comprehensive
real estate & business
asset disposition services
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Services: Auctions

Auction Services


Key auctions all types of commercial and industrial assets, including real estate, plant and equipment,
vehicles, inventory, and intellectual property.

We employ state-of-art auction technology and have extensive experience with every type of auction method, including live, simultaneous-live-online, sealed bid, reverse, multi-parcel, and internet-only auctions. We can help determine the right auction for you.

We conduct auctions at the seller’s place of business or at our 7-acre facility near Interstate 465 in Indianapolis. We have ample space to store assets, including several climate-controlled warehouses.

When the seller prefers the speed or security of a guaranteed cash purchase, we purchase the assets and conduct our own auction.

We approach every auction with the same winning formula: careful planning, meticulous setup and preparation, multi-faceted marketing, rigorous auction-day management, and thorough post-auction removal and closeout.

Auction Expertise


Key is expert at auctioning a wide variety of assets, including:

  • Commercial / Industrial Real Estate
  • Residential Real Estate
  • Industrial Machinery
  • Commercial Equipment
  • Heavy Equipment
  • Vehicles
  • Intellectual Property
  • Warehouse Equipment
  • Technology Assets
  • Furniture & Furnishings
  • Collectibles
  • Restaurant & Food Service Equipment
  • Wholesale Inventories
  • Retail Fixtures

Clients Served


Key serves a diverse client mix. We understand the needs of and regularly serve:

  • Small Business Owners
  • Financial Institutions
  • Asset Based Lenders
  • Leasing Companies
  • Bankruptcy Trustees
  • Chapter 11 Debtors
  • Receivers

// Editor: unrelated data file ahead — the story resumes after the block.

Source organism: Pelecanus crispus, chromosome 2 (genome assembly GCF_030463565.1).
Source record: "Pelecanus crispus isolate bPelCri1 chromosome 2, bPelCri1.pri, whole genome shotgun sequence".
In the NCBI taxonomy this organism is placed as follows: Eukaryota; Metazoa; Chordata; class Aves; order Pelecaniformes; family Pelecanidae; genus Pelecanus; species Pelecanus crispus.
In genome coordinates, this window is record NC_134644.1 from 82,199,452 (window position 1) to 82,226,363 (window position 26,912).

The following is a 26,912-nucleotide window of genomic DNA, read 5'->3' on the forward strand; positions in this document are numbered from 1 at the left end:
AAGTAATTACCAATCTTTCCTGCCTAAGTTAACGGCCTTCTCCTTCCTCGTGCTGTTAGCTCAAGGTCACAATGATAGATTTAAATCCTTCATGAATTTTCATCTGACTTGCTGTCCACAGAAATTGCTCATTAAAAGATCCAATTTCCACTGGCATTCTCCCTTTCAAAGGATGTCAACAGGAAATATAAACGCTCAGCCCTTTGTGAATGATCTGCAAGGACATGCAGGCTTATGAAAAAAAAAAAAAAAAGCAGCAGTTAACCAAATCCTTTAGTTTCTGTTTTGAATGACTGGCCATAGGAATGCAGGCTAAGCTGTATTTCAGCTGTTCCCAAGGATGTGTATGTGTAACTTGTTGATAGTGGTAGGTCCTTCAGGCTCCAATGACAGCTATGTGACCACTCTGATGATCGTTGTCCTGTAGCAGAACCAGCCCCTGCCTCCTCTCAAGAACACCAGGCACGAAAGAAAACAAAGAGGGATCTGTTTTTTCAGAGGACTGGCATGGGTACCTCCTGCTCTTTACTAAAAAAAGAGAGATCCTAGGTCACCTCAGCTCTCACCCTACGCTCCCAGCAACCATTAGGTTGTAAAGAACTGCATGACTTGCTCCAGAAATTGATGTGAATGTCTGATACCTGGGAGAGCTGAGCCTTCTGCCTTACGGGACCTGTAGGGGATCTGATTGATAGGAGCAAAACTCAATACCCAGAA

• Assignees
  • Fortune 500 Companies
  • Government Agencies
  • Large Estates
  • Private Investors

 

Some of our recent clients include:

  • Ace Hardware
  • ATA Airlines
  • Downton & West
  • Farmers Bank
  • Firestone
  • Fifth Third Bank
  • First Merchants Bank
  • German American Bank
  • Huntington Bank
  • Indianapolis Airport Authority
  • Indiana Securities Division
  • International Aerospace Tubing
  • JP Morgan Chase Bank
  • MainSource Bank
  • M&I Bank
  • National Bank of Indianapolis
  • Old National Bank
  • Panther Racing
  • PNC Bank
  • Pratt & Whitney

Types of Auctions


There are generally two types of non-internet auctions: live auctions and sealed bid auctions.

Live auctions are most commonly associated with auctions. An auctioneer calls for bids in a public forum until the highest bidder prevails. Live auctions also sometimes include a live online auction that is conducted simultaneously with the live auction. Typically the online bidder listens to a live online broadcast of the auction, and bids by clicking his mouse. An auction employee monitors a computer and advises the auctioneer each time an online bid is received.

Live auctions typically are used in the following situations:

  • The owner wants to sell the property on predetermined terms, usually on an as-is basis with no contingencies.
  • There are many potential buyers and the competitive bidding process most likely will yield a fair-market price or even a premium in the case of a highly desirable property.
  • The property does not require lengthy evaluation to determine its value.

On the other hand, sealed-bid auctions are preferable for situations that combine the following characteristics:

  • One bidder is superior to all others.
  • A great disparity exists between the highest bidder’s offer and second-highest bidder’s offer.
  • Deal flexibility adds value to the transaction.
  • Alternative bids are desirable.
  • Price is not the sole consideration for accepting a bid (such as a case where the second-highest bidder has more desirable credit than the highest bidder).

Absolute vs. Reserve

Live auctions and sealed bid auctions come in two basic flavors: absolute auctions and non-absolute auctions.